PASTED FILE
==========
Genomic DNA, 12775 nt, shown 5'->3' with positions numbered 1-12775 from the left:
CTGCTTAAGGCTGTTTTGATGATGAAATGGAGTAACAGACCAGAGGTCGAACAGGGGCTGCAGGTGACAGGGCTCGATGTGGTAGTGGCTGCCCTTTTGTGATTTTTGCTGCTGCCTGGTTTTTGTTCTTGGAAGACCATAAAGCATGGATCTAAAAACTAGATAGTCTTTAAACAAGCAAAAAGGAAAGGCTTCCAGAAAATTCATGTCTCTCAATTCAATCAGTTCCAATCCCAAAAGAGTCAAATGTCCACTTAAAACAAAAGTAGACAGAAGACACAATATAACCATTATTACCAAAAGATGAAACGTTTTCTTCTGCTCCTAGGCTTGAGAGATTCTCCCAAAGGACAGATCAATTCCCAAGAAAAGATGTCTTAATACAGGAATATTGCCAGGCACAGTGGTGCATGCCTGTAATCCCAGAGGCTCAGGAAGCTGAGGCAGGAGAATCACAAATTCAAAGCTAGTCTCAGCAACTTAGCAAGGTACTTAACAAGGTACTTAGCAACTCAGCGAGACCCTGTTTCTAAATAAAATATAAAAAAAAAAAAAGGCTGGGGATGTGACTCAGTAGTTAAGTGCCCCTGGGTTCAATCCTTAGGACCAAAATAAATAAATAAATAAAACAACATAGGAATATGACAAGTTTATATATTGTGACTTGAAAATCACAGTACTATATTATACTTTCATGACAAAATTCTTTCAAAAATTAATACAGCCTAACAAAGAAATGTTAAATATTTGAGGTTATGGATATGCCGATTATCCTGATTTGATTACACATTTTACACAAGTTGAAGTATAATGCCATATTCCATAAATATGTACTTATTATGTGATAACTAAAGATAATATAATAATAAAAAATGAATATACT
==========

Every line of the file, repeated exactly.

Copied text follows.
Genomic DNA, 12775 nt, shown 5'->3' with positions numbered 1-12775 from the left:
CTGCTTAAGGCTGTTTTGATGATGAAATGGAGTAACAGACCAGAGGTCGAACAGGGGCTGCAGGTGACAGGGCTCGATGTGGTAGTGGCTGCCCTTTTGTGATTTTTGCTGCTGCCTGGTTTTTGTTCTTGGAAGACCATAAAGCATGGATCTAAAAACTAGATAGTCTTTAAACAAGCAAAAAGGAAAGGCTTCCAGAAAATTCATGTCTCTCAATTCAATCAGTTCCAATCCCAAAAGAGTCAAATGTCCACTTAAAACAAAAGTAGACAGAAGACACAATATAACCATTATTACCAAAAGATGAAACGTTTTCTTCTGCTCCTAGGCTTGAGAGATTCTCCCAAAGGACAGATCAATTCCCAAGAAAAGATGTCTTAATACAGGAATATTGCCAGGCACAGTGGTGCATGCCTGTAATCCCAGAGGCTCAGGAAGCTGAGGCAGGAGAATCACAAATTCAAAGCTAGTCTCAGCAACTTAGCAAGGTACTTAACAAGGTACTTAGCAACTCAGCGAGACCCTGTTTCTAAATAAAATATAAAAAAAAAAAAAGGCTGGGGATGTGACTCAGTAGTTAAGTGCCCCTGGGTTCAATCCTTAGGACCAAAATAAATAAATAAATAAAACAACATAGGAATATGACAAGTTTATATATTGTGACTTGAAAATCACAGTACTATATTATACTTTCATGACAAAATTCTTTCAAAAATTAATACAGCCTAACAAAGAAATGTTAAATATTTGAGGTTATGGATATGCCGATTATCCTGATTTGATTACACATTTTACACAAGTTGAAGTATAATGCCATATTCCATAAATATGTACTTATTATGTGATAACTAAAGATAATATAATAATAAAAAATGAATATACT